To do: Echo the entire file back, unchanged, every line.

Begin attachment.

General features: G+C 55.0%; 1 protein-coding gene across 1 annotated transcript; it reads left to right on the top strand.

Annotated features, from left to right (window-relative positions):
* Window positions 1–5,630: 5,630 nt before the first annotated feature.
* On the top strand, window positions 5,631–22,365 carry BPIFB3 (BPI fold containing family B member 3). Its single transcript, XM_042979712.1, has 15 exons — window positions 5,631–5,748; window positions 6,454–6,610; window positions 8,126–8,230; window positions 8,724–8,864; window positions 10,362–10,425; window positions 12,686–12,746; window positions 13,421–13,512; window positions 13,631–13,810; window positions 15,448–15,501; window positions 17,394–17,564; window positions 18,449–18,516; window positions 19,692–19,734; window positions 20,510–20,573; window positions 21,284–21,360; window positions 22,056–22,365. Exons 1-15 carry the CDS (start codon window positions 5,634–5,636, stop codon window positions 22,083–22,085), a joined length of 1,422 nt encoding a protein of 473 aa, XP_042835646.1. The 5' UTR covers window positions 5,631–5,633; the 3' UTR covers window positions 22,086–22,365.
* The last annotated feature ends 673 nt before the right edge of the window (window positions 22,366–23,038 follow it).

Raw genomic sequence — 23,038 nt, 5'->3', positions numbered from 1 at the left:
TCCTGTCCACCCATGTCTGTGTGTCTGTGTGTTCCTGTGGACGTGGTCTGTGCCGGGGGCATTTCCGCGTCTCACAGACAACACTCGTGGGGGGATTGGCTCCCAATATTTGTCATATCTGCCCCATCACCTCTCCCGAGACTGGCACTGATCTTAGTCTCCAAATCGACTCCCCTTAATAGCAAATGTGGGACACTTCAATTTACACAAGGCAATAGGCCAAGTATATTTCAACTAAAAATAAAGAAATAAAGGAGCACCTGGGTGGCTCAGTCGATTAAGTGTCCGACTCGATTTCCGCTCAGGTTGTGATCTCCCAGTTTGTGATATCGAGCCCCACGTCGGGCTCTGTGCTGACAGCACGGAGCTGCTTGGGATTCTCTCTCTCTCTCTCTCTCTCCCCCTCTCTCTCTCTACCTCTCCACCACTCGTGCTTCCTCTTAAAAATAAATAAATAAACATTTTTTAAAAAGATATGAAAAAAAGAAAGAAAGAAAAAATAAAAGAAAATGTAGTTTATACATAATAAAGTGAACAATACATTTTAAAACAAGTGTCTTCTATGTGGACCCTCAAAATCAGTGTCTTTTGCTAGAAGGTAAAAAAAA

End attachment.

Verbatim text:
General features: G+C 55.0%; 1 protein-coding gene across 1 annotated transcript; it reads left to right on the top strand.

Annotated features, from left to right (window-relative positions):
* Window positions 1–5,630: 5,630 nt before the first annotated feature.
* On the top strand, window positions 5,631–22,365 carry BPIFB3 (BPI fold containing family B member 3). Its single transcript, XM_042979712.1, has 15 exons — window positions 5,631–5,748; window positions 6,454–6,610; window positions 8,126–8,230; window positions 8,724–8,864; window positions 10,362–10,425; window positions 12,686–12,746; window positions 13,421–13,512; window positions 13,631–13,810; window positions 15,448–15,501; window positions 17,394–17,564; window positions 18,449–18,516; window positions 19,692–19,734; window positions 20,510–20,573; window positions 21,284–21,360; window positions 22,056–22,365. Exons 1-15 carry the CDS (start codon window positions 5,634–5,636, stop codon window positions 22,083–22,085), a joined length of 1,422 nt encoding a protein of 473 aa, XP_042835646.1. The 5' UTR covers window positions 5,631–5,633; the 3' UTR covers window positions 22,086–22,365.
* The last annotated feature ends 673 nt before the right edge of the window (window positions 22,366–23,038 follow it).

Raw genomic sequence — 23,038 nt, 5'->3', positions numbered from 1 at the left:
TCCTGTCCACCCATGTCTGTGTGTCTGTGTGTTCCTGTGGACGTGGTCTGTGCCGGGGGCATTTCCGCGTCTCACAGACAACACTCGTGGGGGGATTGGCTCCCAATATTTGTCATATCTGCCCCATCACCTCTCCCGAGACTGGCACTGATCTTAGTCTCCAAATCGACTCCCCTTAATAGCAAATGTGGGACACTTCAATTTACACAAGGCAATAGGCCAAGTATATTTCAACTAAAAATAAAGAAATAAAGGAGCACCTGGGTGGCTCAGTCGATTAAGTGTCCGACTCGATTTCCGCTCAGGTTGTGATCTCCCAGTTTGTGATATCGAGCCCCACGTCGGGCTCTGTGCTGACAGCACGGAGCTGCTTGGGATTCTCTCTCTCTCTCTCTCTCTCCCCCTCTCTCTCTCTACCTCTCCACCACTCGTGCTTCCTCTTAAAAATAAATAAATAAACATTTTTTAAAAAGATATGAAAAAAAGAAAGAAAGAAAAAATAAAAGAAAATGTAGTTTATACATAATAAAGTGAACAATACATTTTAAAACAAGTGTCTTCTATGTGGACCCTCAAAATCAGTGTCTTTTGCTAGAAGGTAAAAAAAA